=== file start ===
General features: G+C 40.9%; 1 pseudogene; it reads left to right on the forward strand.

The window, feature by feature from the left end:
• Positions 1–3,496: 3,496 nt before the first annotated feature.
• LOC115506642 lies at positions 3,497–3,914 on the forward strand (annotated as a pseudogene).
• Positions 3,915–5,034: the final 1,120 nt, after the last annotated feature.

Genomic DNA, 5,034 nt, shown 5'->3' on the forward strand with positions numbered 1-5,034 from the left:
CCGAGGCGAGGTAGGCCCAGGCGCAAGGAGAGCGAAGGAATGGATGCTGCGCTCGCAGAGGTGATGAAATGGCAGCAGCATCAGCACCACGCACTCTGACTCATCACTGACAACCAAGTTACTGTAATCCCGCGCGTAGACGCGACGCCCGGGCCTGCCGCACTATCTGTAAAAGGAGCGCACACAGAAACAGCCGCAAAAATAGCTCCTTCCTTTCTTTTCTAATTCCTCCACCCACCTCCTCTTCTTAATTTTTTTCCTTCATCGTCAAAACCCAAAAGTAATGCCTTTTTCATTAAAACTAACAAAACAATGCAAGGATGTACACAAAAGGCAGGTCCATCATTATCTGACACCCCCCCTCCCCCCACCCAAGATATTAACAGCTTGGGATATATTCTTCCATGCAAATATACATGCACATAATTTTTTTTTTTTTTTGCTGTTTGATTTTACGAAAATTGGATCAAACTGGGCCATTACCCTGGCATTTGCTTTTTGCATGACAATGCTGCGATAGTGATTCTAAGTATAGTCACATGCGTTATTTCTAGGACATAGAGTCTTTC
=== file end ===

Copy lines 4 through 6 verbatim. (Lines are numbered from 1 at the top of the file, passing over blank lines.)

• LOC115506642 lies at positions 3,497–3,914 on the forward strand (annotated as a pseudogene).
• Positions 3,915–5,034: the final 1,120 nt, after the last annotated feature.

Genomic DNA, 5,034 nt, shown 5'->3' on the forward strand with positions numbered 1-5,034 from the left: